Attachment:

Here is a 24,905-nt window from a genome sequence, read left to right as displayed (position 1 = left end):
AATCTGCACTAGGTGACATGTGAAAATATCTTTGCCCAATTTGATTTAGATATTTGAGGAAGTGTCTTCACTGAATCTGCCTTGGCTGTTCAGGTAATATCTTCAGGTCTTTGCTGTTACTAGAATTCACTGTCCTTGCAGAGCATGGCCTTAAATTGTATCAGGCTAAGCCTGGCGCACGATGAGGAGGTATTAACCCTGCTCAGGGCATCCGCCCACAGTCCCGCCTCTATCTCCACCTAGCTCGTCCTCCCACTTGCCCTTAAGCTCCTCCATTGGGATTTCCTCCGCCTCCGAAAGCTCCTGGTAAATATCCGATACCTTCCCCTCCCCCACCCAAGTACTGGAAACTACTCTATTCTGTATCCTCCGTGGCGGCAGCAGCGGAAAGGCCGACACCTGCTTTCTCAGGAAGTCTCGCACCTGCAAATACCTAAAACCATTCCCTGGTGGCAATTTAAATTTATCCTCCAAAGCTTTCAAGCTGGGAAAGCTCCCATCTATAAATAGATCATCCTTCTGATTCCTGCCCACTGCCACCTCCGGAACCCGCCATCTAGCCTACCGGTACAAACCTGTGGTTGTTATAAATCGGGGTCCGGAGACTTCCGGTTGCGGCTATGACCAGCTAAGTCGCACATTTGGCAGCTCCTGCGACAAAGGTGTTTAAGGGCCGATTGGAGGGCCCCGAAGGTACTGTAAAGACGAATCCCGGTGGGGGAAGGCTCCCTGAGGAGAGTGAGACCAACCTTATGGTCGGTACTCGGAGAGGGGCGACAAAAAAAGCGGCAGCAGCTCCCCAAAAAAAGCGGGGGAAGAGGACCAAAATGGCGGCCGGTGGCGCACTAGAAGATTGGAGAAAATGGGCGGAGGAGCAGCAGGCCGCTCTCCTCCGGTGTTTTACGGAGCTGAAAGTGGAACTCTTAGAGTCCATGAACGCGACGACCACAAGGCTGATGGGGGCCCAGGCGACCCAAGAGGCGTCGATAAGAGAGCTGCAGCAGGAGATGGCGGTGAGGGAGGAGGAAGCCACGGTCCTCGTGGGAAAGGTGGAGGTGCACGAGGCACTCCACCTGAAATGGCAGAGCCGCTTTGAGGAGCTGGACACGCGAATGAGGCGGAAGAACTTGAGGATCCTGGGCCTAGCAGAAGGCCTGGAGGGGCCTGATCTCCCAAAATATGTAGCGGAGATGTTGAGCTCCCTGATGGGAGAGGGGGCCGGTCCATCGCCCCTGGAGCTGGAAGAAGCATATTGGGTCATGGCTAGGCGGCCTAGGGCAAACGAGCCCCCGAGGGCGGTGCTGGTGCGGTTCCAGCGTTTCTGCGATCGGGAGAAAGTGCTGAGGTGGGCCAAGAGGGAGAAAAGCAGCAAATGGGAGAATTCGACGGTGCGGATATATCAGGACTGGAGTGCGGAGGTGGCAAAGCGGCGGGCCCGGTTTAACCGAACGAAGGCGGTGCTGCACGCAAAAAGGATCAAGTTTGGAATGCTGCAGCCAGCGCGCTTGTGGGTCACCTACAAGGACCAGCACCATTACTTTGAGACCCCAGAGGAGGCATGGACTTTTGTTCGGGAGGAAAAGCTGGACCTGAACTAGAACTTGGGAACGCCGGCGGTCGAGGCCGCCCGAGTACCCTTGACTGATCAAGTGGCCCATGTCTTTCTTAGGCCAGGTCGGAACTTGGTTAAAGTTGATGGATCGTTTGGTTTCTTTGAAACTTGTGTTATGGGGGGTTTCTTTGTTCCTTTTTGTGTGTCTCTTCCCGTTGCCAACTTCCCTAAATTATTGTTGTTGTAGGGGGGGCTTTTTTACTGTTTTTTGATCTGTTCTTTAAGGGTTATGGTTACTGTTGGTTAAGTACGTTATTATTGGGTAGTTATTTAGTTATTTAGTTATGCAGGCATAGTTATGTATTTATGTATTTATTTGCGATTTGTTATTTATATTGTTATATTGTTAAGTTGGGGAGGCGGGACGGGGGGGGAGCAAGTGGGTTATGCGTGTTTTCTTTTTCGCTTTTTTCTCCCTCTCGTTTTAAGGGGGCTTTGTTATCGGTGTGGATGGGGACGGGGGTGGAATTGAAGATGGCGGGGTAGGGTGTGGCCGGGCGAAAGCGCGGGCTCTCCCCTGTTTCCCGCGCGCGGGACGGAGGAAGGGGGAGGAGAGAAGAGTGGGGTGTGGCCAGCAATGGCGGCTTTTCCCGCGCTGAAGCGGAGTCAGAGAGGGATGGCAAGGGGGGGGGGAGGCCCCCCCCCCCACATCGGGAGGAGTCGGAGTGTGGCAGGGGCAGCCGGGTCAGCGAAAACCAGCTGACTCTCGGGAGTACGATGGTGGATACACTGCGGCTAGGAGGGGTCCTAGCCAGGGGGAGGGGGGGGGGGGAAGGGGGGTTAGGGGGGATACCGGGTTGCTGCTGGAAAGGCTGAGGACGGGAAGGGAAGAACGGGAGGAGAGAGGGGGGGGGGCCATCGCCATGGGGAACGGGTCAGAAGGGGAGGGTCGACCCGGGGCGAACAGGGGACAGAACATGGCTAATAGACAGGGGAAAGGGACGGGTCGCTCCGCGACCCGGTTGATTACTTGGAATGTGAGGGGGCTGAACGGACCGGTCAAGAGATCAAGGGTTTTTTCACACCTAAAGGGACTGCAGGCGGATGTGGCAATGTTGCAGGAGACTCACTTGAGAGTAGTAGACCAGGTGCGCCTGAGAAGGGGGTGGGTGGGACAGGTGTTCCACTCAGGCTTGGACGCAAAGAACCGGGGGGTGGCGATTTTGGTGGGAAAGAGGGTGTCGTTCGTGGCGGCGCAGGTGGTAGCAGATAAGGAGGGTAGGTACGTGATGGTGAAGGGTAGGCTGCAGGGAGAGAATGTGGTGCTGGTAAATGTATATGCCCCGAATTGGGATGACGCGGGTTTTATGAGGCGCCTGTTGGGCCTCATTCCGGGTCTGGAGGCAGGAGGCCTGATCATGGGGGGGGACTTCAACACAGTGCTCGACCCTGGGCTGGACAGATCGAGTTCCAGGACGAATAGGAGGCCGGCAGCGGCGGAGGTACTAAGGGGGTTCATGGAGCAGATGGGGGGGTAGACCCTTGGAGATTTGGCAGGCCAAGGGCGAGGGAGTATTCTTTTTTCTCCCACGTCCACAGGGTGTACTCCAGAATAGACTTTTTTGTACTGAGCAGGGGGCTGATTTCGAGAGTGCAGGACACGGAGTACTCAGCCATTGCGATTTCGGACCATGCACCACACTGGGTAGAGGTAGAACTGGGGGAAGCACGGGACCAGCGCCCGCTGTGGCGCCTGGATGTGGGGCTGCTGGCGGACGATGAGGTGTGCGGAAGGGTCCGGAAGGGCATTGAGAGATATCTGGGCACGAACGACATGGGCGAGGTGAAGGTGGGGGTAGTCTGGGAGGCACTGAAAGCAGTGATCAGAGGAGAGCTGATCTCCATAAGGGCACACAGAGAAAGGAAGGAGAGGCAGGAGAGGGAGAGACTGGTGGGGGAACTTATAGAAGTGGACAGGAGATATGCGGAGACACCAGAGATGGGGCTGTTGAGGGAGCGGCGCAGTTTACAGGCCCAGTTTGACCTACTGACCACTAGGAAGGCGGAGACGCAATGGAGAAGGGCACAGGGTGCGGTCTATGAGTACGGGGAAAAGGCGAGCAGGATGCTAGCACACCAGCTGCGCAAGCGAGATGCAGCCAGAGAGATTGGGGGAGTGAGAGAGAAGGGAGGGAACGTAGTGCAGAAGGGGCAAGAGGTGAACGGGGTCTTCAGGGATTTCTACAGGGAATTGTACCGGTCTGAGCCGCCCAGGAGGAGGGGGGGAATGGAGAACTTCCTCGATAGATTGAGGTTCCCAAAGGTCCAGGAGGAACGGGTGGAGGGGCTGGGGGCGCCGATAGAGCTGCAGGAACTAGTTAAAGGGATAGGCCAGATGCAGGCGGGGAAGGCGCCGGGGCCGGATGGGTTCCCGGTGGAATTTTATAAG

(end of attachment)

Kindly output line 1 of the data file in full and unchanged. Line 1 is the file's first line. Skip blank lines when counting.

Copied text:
Here is a 24,905-nt window from a genome sequence, read left to right as displayed (position 1 = left end):